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Unit information: Cities and communities in the urban age in 2019/20

Please note: Due to alternative arrangements for teaching and assessment in place from 18 March 2020 to mitigate against the restrictions in place due to COVID-19, information shown for 2019/20 may not always be accurate.

Please note: you are viewing unit and programme information for a past academic year. Please see the current academic year for up to date information.

Unit name Cities and communities in the urban age
Unit code SPOL30062
Credit points 20
Level of study H/6
Teaching block(s) Teaching Block 2 (weeks 13 - 24)
Unit director Dr. Sweeting
Open unit status Not open




School/department School for Policy Studies
Faculty Faculty of Social Sciences and Law


Now that the world has entered ‘the urban age’, where for the first time more than half the world lives in cities, this unit examines contemporary issues facing cities and communities within them. The unit will consider contemporary global trends as they impact on urban areas, such as urbanisation, globalisation and climate change, and the capacity of cities to respond to them. More locally embedded processes and trends which are apparent in urban areas and impact on urban communities, such as gentrification, urban inequality and poverty, and policy responses to them, will also be considered. The unit will consider the potential of cities to be ‘sustainable’ and ‘resilient’, analyse how cities are led and are governed, and how citizens and communities might take part in processes of democracy and governance where they live. Underlying the unit are deeper questions related to the nature and distribution of power, and inclusion and exclusion in urban areas.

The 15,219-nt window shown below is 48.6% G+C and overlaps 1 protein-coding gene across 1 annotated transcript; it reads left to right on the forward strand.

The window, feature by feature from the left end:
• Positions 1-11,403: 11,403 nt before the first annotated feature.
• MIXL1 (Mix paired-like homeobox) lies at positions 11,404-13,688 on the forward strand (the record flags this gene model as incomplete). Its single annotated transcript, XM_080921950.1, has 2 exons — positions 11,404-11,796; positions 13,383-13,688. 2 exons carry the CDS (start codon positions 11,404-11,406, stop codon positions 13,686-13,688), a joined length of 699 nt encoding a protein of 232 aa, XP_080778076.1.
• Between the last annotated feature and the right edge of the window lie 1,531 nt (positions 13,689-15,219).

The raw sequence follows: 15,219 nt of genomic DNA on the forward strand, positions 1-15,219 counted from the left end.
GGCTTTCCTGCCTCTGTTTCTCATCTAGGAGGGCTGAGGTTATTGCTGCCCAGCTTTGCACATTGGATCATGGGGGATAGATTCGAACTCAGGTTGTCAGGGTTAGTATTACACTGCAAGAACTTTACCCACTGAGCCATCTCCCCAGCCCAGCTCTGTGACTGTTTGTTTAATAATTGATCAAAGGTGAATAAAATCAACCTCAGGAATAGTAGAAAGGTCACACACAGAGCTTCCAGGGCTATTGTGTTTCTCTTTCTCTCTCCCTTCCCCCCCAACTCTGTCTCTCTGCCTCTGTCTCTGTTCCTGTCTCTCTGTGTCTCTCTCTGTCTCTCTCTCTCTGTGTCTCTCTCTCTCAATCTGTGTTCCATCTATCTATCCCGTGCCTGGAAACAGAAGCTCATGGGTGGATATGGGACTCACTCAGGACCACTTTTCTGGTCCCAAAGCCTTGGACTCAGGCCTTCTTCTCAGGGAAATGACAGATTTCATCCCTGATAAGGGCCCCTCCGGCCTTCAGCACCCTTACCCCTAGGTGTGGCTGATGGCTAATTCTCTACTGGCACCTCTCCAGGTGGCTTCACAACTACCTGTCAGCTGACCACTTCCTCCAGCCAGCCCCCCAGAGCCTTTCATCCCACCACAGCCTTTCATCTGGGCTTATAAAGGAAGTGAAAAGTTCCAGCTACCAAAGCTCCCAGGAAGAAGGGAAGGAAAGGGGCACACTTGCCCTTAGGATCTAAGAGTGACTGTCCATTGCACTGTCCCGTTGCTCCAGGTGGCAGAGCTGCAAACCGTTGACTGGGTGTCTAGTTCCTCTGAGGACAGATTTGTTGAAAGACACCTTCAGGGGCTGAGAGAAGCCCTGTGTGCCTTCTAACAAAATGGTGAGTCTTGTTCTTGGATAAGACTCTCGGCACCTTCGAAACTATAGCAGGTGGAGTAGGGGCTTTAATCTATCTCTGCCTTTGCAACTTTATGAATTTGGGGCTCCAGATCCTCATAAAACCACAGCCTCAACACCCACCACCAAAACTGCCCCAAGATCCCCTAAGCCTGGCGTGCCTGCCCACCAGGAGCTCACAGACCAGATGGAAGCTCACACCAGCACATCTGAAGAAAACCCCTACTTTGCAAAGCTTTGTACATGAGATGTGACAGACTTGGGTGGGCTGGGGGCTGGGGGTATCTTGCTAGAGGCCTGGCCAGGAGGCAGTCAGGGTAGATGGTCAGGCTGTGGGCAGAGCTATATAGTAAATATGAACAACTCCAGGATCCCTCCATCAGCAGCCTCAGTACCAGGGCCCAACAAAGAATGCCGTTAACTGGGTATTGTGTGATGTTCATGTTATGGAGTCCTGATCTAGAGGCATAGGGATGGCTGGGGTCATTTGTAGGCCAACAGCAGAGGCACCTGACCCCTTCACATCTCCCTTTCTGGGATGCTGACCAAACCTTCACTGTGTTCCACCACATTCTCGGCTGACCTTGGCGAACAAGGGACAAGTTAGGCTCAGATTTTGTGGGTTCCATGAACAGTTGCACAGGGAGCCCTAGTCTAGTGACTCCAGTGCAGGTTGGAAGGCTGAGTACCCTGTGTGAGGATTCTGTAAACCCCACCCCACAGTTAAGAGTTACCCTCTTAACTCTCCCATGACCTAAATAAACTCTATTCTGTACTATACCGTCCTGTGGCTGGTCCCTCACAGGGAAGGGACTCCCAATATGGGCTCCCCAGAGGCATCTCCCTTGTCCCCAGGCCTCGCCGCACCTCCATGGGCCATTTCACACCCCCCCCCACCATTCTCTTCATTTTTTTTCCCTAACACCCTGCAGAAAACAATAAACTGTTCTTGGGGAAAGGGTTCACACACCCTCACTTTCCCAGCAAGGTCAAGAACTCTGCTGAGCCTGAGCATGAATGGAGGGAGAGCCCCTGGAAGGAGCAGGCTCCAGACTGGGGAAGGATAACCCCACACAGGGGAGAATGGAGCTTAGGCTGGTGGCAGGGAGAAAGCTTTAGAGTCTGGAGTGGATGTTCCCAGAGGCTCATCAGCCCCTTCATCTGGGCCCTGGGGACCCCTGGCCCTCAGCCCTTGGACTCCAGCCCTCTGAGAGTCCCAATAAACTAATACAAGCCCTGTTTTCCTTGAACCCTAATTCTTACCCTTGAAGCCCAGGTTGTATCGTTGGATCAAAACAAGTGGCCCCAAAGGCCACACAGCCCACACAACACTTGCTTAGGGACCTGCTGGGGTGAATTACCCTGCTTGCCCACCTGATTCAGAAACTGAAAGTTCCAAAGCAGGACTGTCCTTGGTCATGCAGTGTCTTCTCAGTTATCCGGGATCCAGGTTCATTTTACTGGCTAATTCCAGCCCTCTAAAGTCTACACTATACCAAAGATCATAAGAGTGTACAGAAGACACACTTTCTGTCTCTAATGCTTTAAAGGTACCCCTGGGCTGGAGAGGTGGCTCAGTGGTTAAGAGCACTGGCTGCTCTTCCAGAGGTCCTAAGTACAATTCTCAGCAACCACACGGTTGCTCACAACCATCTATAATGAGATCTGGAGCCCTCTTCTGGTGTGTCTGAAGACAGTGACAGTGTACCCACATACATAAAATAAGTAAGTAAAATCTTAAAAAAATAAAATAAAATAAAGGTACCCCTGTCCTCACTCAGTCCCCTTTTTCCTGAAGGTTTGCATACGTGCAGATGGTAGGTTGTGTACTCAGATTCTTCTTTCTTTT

In national and international contexts, the unit aims are:

  • To introduce students to concepts such as urbanisation, urban resilience, sustainability, and governance;
  • To facilitate an understanding of the processes in the urban context of globalisation, gentrification, regeneration, and local democracy;
  • To consider the capacity of cities to be able to act in response to the challenges with which they are confronted.

Intended learning outcomes

By the end of the course students will

  • Be able to understand and consider the significance of global and local processes acting upon and within cities
  • Reflect on and analyse the capacity of cities to cope with various urban challenges
  • Explain how cities and communities within them are impacted by and respond to those challenges

Teaching details

Lectures and seminars

Assessment Details

Policy report (1000 words) (25%)

2 hour exam (75%)

Reading and References

Fox, S and Goodfellow, T, (2016) Cities and Development. 2nd Ed. (London: Routledge)

Pierre, J (2011) The politics of urban governance. (Basingstoke: Palgrave)

Hambleton, R. (2015) Leading the inclusive city. (Bristol: Policy Press)

Brenner, N. and Schmid, C. (2014) ‘The urban age in question’. International Journal of Urban and Regional Research. Vol. 38.3, May, 731-55.

Barber, B. (2012) If mayors rules the world. Dysfunctional nations, rising cities. (Yale University Press)